Sacred and Profane by Melissa Goode
In “Sacred and Profane,” Melissa Goode writes an entire marriage in one flash. With a precise mosaic structure, Goode seamlessly interweaves themes of struggle, misunderstanding and understanding, love and commitment, against a backdrop of fine art and architecture, of travel and displacement. Each segment holds tension and offers a new layer of understanding. There is power both in the silence of the white space, and in the quiet of the story—we readers are given space here (see Goode’s author’s note for more on this). By choosing present tense and a first-person POV, Goode helps us approach art with no artifice, through the eyes of the wife, our narrator. There is a whole level of subtext to the dialogue and action here; what is unsaid carries as much weight as what is said. —CRAFT
Our hotel in Rome is a former monastery, darkly shadowed, stone. There is no elevator.
He hauls both of our suitcases up three flights of stairs. I wait for him at the top. His muscles flex, his forehead creases.
“The monastic life makes sense,” he says, and plants the suitcases at my feet. “Poverty. No possessions.”
“Chastity and obedience?”
Our room is large enough for a family, a double bed, a few twins. There is only the two of us and we share the double.
At the Church of San Francesco a Ripa, we see Bernini’s funerary monument, The Ecstasy of Beata Ludovica Albertoni, dated 1674. She lies on a bed, said to be caught in the moment of mystical communion with God. Her head is thrown back, her neck arched, a hand clutched to her breast and the other to her stomach. Her knee is pushed up. Her eyes are closed, her mouth open. She is supposed to be in the act of dying.
“I thought it was all going to be crucifixes,” he says. “I want to die like that.”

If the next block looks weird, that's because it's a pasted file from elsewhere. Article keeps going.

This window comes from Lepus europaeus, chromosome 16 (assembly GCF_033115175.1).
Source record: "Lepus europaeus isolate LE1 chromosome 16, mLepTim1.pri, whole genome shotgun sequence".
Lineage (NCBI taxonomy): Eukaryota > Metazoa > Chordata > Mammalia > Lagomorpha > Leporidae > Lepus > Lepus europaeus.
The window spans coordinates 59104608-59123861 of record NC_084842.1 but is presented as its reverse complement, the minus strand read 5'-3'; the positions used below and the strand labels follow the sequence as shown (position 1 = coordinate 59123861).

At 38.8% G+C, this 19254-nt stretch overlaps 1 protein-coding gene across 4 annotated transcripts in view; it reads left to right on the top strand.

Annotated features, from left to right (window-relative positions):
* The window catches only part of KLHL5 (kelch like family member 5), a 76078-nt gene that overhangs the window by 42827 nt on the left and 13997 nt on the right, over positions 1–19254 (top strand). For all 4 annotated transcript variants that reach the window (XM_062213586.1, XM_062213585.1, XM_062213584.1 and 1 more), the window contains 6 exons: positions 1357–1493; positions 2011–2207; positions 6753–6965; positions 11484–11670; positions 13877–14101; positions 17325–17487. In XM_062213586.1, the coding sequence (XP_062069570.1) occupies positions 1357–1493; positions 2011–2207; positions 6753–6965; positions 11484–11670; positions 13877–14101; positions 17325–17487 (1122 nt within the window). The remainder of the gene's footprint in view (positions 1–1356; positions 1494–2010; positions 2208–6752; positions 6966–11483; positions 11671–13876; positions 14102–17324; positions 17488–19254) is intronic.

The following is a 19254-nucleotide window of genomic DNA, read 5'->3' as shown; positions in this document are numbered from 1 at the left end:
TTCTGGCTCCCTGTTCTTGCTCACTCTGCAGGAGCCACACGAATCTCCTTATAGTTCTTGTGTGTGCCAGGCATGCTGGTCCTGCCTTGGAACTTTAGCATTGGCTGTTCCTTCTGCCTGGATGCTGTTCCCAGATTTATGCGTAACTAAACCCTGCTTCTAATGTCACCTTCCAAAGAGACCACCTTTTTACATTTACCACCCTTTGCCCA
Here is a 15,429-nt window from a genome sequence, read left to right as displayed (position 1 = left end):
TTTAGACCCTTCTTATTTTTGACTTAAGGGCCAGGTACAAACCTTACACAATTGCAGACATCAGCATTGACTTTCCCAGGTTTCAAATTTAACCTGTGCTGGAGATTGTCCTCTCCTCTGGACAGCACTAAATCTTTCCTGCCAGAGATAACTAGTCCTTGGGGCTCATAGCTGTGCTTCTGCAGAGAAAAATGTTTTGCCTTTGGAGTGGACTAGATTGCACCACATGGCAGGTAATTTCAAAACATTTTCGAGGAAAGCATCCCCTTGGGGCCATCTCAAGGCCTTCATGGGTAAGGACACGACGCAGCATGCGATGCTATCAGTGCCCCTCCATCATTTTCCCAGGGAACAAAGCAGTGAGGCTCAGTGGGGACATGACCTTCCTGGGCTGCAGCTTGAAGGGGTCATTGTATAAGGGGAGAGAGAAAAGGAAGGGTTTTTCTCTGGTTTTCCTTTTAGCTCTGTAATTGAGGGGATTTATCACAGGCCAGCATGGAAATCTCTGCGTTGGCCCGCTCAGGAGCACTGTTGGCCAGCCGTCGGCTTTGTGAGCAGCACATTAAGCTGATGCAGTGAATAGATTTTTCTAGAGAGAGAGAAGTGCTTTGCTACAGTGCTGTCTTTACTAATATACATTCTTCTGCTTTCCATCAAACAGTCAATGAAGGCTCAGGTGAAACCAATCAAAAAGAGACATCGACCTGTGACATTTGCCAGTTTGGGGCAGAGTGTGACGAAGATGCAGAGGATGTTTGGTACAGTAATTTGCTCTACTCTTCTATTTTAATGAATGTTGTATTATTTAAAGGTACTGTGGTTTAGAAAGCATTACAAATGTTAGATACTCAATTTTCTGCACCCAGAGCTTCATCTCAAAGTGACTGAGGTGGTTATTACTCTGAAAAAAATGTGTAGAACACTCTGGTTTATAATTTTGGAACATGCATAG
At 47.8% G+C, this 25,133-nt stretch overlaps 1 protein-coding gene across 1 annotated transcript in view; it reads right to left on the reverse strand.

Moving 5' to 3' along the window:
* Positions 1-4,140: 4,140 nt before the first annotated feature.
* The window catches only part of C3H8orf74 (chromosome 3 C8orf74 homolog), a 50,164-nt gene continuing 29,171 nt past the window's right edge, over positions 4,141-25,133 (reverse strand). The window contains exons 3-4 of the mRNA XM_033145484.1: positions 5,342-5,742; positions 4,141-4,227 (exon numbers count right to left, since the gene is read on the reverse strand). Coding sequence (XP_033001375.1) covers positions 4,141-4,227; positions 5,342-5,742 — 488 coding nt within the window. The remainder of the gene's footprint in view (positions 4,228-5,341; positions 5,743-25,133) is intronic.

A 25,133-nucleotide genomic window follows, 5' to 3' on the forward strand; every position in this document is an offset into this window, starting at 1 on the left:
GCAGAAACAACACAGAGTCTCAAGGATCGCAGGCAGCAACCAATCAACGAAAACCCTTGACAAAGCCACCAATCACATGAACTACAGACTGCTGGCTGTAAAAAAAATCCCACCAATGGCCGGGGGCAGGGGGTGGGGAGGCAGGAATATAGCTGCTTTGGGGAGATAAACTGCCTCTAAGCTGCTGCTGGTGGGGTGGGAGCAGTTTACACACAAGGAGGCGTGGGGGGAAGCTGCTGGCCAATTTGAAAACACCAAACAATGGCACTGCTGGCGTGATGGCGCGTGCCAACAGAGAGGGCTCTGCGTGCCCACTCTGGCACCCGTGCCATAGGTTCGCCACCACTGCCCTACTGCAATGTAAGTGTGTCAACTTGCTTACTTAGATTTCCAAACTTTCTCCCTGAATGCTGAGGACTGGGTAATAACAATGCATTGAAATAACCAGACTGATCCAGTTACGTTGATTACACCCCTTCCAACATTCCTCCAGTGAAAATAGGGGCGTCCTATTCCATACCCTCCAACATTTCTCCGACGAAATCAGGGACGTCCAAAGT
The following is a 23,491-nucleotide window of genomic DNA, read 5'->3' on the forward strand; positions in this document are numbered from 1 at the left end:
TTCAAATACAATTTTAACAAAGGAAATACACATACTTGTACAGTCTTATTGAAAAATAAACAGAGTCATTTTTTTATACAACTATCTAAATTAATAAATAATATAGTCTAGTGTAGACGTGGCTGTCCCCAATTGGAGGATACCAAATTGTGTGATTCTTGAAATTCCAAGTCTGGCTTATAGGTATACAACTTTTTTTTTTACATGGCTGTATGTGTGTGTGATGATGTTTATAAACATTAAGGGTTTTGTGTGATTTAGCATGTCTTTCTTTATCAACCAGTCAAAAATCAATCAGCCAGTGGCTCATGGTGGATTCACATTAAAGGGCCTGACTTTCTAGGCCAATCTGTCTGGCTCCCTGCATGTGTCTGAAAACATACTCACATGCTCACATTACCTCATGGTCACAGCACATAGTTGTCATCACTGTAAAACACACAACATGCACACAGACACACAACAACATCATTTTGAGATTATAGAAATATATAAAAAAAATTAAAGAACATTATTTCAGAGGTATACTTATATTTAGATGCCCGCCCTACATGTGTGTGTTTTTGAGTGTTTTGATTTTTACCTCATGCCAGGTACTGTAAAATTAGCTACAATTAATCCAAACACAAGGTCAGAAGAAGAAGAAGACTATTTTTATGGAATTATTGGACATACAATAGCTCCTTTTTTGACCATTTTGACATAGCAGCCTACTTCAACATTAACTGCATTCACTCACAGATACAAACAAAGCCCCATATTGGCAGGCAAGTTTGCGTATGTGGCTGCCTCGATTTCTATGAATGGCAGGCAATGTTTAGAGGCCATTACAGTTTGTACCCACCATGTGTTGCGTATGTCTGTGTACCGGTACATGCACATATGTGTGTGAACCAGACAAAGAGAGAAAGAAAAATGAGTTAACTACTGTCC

He says it softly and all I hear over and over is—I want to die.
Lunch is spaghetti alla puttanesca for primo, osso bucco for secondo, and vino with every course. The cannoli di ricotta melts on my tongue.
“This is heaven,” I say.
He takes a sip of my vin santo and says, “Yours is much better than mine.”
He shakes his head. “I want yours to be good.”
We visit the Pantheon, dated first century AD—a temple to all the gods. At the top of the domed roof, a circular opening—the oculus—provides the only light. Even in winter, the light falls on us, gold and sepia, ancient.
The walls are lined with the sarcophagi of Italian monarchs.
“Is there no getting away from the dead?” I say.
“I wanted to go to Hawaii,” he says.
He leaves for a walk and is gone for three hours. He returns, smelling of liquor, and flops fully clothed onto our bed.
“You don’t know everything about me,” he says.
“Then tell me.”
He closes his eyes.
“I am your wife,” I say. “I am not the enemy.”
In our bed, he pushes my hair behind my ear.
“We’ll be alright,” he says, and he splits the word in two—all right.
He traps my hand against his chest. His skin burns.
“You haven’t said sorry,” I say.
He drops his forehead to my shoulder. He moves my hand down his chest, his ribs. Okay, okay, I whisper and slide my hand down between us.
I want to say, we are married. I will not leave you, even if I want to.